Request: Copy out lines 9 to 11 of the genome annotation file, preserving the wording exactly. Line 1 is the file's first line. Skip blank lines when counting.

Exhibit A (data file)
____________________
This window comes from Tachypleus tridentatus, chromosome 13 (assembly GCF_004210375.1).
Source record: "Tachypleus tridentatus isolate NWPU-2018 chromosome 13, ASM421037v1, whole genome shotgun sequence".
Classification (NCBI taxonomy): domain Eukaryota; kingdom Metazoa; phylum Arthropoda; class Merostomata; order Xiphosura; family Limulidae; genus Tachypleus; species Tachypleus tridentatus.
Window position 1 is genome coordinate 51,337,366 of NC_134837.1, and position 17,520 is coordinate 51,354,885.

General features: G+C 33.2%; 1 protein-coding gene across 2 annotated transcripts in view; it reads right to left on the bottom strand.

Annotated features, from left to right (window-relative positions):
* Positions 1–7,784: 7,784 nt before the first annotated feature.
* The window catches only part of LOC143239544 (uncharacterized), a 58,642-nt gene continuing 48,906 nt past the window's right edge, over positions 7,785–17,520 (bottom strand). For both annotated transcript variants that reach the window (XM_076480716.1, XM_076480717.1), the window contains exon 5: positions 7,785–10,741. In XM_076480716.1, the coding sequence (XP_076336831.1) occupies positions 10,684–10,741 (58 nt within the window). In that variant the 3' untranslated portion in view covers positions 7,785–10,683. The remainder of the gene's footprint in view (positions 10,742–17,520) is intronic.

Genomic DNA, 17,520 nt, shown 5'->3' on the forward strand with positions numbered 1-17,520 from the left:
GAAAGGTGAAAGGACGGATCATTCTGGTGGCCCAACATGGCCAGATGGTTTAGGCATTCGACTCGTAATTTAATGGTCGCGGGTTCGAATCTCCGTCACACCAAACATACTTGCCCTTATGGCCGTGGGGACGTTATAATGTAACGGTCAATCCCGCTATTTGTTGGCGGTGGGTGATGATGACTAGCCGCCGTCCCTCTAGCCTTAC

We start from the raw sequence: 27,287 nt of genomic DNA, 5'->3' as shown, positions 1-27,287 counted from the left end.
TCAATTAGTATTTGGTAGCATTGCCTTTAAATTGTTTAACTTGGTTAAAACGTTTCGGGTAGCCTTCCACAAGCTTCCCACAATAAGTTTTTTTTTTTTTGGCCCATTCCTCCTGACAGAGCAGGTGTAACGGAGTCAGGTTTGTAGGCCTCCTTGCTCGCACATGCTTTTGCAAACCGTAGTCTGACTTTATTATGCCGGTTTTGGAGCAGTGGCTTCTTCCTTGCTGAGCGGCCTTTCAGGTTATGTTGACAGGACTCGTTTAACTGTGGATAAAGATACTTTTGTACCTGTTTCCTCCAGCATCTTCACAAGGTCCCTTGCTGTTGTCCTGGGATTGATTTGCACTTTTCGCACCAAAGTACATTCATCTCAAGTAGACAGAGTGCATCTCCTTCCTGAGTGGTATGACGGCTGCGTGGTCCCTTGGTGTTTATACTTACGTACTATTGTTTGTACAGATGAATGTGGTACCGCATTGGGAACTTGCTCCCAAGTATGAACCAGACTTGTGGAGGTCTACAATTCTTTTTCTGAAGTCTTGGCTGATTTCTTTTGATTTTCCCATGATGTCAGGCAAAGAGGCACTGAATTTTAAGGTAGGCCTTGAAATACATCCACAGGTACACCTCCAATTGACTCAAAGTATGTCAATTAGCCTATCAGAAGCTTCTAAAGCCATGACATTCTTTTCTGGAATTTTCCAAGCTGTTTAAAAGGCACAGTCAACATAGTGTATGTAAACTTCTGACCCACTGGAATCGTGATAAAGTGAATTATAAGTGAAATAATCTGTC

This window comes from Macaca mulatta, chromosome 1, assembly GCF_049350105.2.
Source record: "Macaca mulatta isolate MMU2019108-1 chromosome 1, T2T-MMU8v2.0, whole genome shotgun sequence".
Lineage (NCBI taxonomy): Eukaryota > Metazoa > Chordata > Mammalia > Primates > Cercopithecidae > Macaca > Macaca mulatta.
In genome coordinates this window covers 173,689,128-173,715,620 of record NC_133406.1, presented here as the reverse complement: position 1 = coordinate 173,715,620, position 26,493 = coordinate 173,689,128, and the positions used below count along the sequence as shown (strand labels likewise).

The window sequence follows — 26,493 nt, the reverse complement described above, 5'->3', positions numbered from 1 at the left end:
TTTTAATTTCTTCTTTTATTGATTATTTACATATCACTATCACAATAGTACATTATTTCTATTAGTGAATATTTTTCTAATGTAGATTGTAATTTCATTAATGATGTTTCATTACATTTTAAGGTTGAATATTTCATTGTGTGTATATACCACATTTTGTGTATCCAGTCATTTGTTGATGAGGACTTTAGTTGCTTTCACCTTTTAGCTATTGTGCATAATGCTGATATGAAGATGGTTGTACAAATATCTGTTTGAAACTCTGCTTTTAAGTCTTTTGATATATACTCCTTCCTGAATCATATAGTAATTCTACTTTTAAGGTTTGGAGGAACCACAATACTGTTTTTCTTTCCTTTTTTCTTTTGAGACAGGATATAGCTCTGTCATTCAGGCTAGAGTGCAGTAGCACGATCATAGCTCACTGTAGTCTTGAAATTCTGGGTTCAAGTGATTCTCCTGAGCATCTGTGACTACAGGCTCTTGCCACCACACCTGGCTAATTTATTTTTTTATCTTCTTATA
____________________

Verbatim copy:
Genomic DNA, 17,520 nt, shown 5'->3' on the forward strand with positions numbered 1-17,520 from the left:
GAAAGGTGAAAGGACGGATCATTCTGGTGGCCCAACATGGCCAGATGGTTTAGGCATTCGACTCGTAATTTAATGGTCGCGGGTTCGAATCTCCGTCACACCAAACATACTTGCCCTTATGGCCGTGGGGACGTTATAATGTAACGGTCAATCCCGCTATTTGTTGGCGGTGGGTGATGATGACTAGCCGCCGTCCCTCTAGCCTTAC

We start from the raw sequence: 27,287 nt of genomic DNA, 5'->3' as shown, positions 1-27,287 counted from the left end.